Map of Garachico drawn up by Leonardo Torriani around 1588, a few years before the eruption,
with the sheltered horseshoe-shaped harbor still intact (right).

But there is hope and timely lessons from the case of Garachico and also of Timanfaya. Two Canarian words that are going to be key: entullar, covering the areas covered by the lava with borrowed earth, and sorribar, preparing that new land to cultivate or build on. And a determining concept: the will. “The recovery of the new territories after the lava flows is relatively fast if there is interest and economic capacity”, assures the expert in the historical eruptions of the Canary Islands. Garachico did not recover and lived in the legend of a glorious past: "Later it was said that it had been such a rich city that it had marble pavements," says Romero.

But Garachico did not recover that wealth because there was no intention; the new port was not built until 2012. The powers of the time were more interested in moving the economic flow closer to the capital, then La Laguna, from that remote part of the island, because a lava flow is not a curse that prevents a territory from recovering. Rather the other way around: in the Canary Islands have been creating life and wealth on the lava for centuries, despite the fact that they take the form of malpaís (badlands), that tortuous and arid terrain on which it seems impossible to even walk. 

View of Garachico, Tenerife, Spain Diego Delso, CC BY-SA 3.0

Garachico was the proof: the original town was built on another lava platform, on a fajana (strip) like the one recently created on La Palma. It had risen on a previous delta. It can be seen in the urban fabric, in the form of arches, and when looking at an aerial photo of the city: a fan that unfolds over the sea. In a document from 1541 it is stated: “[Garachico] has been populated and founded very close to the sea, on badlands and cliffs and useless land, and because it is of such quality, and the people who have built their houses, it has been bringing land from another part to entullarlo, breaking big rocks and crags”.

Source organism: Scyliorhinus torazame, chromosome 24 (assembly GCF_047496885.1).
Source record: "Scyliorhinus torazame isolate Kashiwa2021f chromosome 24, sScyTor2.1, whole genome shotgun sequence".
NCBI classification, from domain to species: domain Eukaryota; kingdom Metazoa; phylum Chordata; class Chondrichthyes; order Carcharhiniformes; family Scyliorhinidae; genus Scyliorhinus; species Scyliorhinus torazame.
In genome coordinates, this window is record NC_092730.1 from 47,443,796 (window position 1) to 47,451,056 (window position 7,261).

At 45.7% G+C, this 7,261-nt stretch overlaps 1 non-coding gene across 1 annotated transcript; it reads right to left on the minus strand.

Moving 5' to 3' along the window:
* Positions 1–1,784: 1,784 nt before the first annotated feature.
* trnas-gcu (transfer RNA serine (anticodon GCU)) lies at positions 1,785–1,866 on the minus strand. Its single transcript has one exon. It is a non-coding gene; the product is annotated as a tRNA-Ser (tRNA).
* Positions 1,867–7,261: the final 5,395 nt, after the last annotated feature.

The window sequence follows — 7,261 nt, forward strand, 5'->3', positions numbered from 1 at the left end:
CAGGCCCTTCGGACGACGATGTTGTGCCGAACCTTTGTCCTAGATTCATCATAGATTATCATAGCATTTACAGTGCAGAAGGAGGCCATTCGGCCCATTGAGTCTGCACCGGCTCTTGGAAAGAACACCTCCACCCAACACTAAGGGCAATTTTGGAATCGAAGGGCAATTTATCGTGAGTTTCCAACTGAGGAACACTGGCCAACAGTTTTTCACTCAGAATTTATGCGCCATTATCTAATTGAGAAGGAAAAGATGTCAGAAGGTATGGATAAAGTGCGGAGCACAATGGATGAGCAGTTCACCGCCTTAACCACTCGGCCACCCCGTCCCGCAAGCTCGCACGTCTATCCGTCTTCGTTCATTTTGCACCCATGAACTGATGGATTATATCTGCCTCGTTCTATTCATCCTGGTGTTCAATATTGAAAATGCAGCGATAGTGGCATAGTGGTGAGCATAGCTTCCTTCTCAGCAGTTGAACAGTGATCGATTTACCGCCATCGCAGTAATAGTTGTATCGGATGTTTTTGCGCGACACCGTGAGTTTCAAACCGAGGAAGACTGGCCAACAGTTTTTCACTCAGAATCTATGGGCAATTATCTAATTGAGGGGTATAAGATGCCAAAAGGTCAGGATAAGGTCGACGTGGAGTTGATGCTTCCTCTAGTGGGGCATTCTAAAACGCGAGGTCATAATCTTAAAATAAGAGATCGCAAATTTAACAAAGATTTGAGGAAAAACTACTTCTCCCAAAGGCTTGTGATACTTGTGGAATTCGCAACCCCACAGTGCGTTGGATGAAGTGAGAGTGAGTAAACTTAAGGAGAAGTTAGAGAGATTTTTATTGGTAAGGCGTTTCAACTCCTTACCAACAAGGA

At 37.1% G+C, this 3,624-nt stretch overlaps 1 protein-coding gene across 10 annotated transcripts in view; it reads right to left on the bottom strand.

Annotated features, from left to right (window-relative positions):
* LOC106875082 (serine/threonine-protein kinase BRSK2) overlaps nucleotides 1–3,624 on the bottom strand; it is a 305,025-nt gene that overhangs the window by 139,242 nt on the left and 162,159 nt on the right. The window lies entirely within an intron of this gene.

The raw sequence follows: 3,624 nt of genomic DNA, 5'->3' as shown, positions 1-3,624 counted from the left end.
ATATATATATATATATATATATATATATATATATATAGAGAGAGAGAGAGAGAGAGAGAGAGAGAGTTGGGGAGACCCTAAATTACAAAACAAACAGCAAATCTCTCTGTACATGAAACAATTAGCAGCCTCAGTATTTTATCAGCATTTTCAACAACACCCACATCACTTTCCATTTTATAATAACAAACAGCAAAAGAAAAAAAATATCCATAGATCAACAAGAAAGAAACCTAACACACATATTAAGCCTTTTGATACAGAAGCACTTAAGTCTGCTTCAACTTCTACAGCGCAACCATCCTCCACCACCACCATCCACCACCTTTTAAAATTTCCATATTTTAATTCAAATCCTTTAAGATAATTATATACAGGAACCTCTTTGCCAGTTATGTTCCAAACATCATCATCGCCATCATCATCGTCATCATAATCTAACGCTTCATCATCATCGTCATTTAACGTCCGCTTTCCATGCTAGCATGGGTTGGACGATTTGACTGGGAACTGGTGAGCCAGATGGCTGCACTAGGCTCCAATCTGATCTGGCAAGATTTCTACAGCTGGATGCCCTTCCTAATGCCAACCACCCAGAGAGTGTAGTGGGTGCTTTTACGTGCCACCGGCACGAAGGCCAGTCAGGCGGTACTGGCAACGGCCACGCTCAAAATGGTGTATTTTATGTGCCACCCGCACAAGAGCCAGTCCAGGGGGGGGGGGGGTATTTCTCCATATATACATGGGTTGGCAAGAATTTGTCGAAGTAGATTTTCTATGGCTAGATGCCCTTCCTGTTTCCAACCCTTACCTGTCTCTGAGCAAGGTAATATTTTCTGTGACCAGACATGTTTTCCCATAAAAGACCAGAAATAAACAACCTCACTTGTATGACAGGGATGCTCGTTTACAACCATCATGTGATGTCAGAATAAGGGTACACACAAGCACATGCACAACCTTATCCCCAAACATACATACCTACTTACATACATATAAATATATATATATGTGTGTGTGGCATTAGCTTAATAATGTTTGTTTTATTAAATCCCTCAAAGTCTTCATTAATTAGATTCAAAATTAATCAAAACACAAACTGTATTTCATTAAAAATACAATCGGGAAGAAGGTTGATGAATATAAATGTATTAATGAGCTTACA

The lava flows that swept it away over 300 years ago are now well-cared for natural pools in which to bathe placidly by the sea. Right next to the magmatic delta that is emerging in La Palma, there is another a little older, created in the San Juan eruption of 1949. La Bombilla is a population centre that was formed shortly after on top of that eruption, because of the lava gave rise to banana plantations. And the Timanfaya eruption, which destroyed villages and lasted more than 2,000 days, meant that Lanzarote now has perfect conditions for growing vines, thanks to the cunning of the locals, who took advantage of the condensation properties of the volcanic rock to pamper them and protect them from the winds.

“You don't remove [the lava]: you put it on top. It is as if it were a pot, you put soil and plants”, summarizes Romero. To build Garachico, it was necessary to entullar: bring soil from another part of the island, borrowed land, put it on the rough surface and generate a flat surface. “It is a common cultivation technique in the Canary Islands, not only in recent volcanoes, in all areas where there are badlands or lava flows. This is an infrastructure that farmers on the islands have been doing for hundreds of years”, highlights the ULL professor. 

Garachico, 1706: cómo se recuperó una villa de la peor erupción volcánica de la historia de Canarias (Via)